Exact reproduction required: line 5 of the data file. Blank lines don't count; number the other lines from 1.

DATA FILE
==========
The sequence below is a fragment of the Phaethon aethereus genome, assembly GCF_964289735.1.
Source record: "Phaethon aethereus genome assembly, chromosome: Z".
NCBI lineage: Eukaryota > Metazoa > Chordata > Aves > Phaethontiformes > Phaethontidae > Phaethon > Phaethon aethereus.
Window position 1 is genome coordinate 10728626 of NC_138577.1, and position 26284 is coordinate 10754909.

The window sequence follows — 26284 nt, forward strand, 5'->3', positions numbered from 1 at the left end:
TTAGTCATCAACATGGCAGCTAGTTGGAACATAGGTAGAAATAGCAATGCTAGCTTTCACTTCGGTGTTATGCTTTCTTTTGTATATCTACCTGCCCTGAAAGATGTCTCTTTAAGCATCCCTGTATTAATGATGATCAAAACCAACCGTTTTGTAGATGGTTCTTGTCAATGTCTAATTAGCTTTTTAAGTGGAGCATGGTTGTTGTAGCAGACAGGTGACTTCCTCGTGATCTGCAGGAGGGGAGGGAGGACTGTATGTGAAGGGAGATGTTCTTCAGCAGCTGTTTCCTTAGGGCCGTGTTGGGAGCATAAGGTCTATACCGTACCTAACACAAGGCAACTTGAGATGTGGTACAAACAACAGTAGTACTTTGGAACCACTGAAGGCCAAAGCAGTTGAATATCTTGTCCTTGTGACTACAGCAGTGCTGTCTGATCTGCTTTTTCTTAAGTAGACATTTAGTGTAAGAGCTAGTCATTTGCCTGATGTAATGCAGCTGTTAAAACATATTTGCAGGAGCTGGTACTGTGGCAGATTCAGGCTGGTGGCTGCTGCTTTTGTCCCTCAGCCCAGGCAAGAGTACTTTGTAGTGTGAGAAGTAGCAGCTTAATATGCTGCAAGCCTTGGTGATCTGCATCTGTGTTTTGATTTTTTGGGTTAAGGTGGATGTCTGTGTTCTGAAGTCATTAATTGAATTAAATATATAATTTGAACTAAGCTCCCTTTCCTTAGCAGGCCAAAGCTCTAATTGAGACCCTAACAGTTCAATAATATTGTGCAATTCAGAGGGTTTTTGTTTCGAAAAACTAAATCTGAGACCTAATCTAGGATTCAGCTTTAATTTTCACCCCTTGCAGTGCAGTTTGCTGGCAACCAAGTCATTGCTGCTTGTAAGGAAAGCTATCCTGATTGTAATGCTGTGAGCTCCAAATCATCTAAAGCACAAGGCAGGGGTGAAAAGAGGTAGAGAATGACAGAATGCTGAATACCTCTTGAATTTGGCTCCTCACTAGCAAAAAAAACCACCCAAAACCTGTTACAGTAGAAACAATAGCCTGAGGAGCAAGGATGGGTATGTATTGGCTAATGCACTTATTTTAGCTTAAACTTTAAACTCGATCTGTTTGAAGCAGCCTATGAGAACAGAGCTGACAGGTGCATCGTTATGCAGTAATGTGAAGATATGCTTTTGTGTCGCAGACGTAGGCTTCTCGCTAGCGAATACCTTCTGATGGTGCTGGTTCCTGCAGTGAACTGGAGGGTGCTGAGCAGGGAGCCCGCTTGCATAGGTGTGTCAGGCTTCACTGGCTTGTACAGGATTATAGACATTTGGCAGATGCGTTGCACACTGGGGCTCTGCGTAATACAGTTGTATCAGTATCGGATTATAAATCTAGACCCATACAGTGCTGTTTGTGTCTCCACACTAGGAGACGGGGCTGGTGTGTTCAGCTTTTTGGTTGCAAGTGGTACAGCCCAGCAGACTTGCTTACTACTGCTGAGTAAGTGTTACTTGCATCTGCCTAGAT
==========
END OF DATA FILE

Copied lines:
The window sequence follows — 26284 nt, forward strand, 5'->3', positions numbered from 1 at the left end: